“You can complain about anything every single day of your life, or you can get out there and live your life.”
Richard Peter doesn’t remember his accident, but he’s read the court cases and shared his experience with rooms of schoolkids so many times that he more or less has the details down.
“I wanted to go play and have fun with all my friends, so I tried to run and catch up to the school bus. But the bus driver didn’t see me behind him, and he backed up right over me,” says Richard, 41, who grew up in a Cowichan reserve near the island town of Duncan. “The only reason I lived was that I fell into a puddle—he ran right over my chest.”
As with any spinal cord injury, the injury didn’t just happen to Richard—it happened to his whole community. And, if the accident itself doesn’t stick out in Richard’s mind, the support he received afterwards does. Workers from Spinal Cord Injury BC (formerly the BC Paraplegic Association) visited the small boy in rehabilitation and later at his Duncan home, and helped his parents adapt to caring for a child in a wheelchair.
“A spinal cord injury doesn’t happen to one person—it happens to their whole community.”
His siblings, cousins, and friends continued to challenge Richard in a variety of sports. And, slowly, the small town of Duncan adjusted too, taking note of how inaccessible most public buildings were and even arranging for a wheelchair basketball demo team to play at Richard’s high school.
“A BCPA [ Spinal Cord Injury BC] worker got me one of my first sports chairs,” Richard says. “The first time I played wheelchair basketball, I didn’t even know that there was a Paralympics—I just enjoyed playing sports.”
When, as a teenager, he did finally try his hand at wheelchair sports, Richard, who was used to keeping up with his able-bodied cousins and friends, excelled. He drifted towards team sports, zeroed in on basketball, and soon found himself on the provincial, and then the national, team. “I liked participating in sports and travelling, and the big thing was that I was able to travel off of the island,” says Richard who, on the court, picked up the nickname Bear. “Once I made the provincial team and national team, I started travelling all over the world.”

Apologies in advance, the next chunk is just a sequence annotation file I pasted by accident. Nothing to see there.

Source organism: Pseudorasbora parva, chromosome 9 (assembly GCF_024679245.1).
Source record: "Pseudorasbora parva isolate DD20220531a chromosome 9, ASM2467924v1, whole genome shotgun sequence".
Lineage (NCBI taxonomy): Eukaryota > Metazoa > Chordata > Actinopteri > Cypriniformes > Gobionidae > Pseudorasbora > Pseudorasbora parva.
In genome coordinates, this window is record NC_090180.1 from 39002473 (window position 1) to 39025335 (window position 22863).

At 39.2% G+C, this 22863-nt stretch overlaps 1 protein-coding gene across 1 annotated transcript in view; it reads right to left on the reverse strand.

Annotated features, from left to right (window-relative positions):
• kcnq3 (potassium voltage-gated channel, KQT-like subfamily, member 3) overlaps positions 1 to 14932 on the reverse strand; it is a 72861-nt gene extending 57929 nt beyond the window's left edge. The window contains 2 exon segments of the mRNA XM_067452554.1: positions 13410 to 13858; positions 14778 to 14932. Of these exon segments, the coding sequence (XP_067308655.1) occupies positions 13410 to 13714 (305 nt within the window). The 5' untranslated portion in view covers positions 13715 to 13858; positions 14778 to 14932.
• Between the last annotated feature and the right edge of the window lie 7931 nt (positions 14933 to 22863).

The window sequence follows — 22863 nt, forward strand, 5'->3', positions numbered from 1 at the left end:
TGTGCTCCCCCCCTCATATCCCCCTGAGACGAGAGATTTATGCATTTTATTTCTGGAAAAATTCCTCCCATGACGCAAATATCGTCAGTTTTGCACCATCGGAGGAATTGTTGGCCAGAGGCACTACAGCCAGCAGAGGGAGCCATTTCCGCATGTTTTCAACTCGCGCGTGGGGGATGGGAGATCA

World Championships offered plenty of opportunities to tour around the globe, as did the Summer Paralympic Games. Richard attended his first Paralympics in 1996, in Atlanta. His team didn’t medal then, but did at every Games to follow, winning consecutive Gold medals in Sydney (2000) and Athens (2004), a Silver in Beijing (2008), and another Gold at Richard’s final Paralympics in London in 2012.
Now retired from competition, Richard is a mentor to First Nations and disabled youth groups, and a SCI BC Peer Coordinator. “I’m very thankful,” Richard says. “I’ve had a lot of people support me throughout my life and career, so I’m very happy to give back to the communities. And to promote what you can still overcome and achieve.”
He’s also a killer Scrabble player—though he’s too humble to admit to out-wording his wife, Marni Abbott-Peter, also a wheelchair basketball champion. And this year, he’s co-captain of SCI BC’s Team, the Walk ‘n’ Rollers, in the Scotiabank Charity Challenge. If there’s anyone who can persuade others to step out of their comfort zone and exceed expectations, it’s the local Duncan, BC celebrity—once the small boy chasing after a bus.
“Whatever your disability or situation is, you can sit there and complain about it—you can complain about anything every single day of your life—or you can get out there and live your life,” says Richard.
“Because everybody’s got differences and everybody’s got to live with minor disabilities. Just get out there: overcome, achieve, and enjoy what you can.”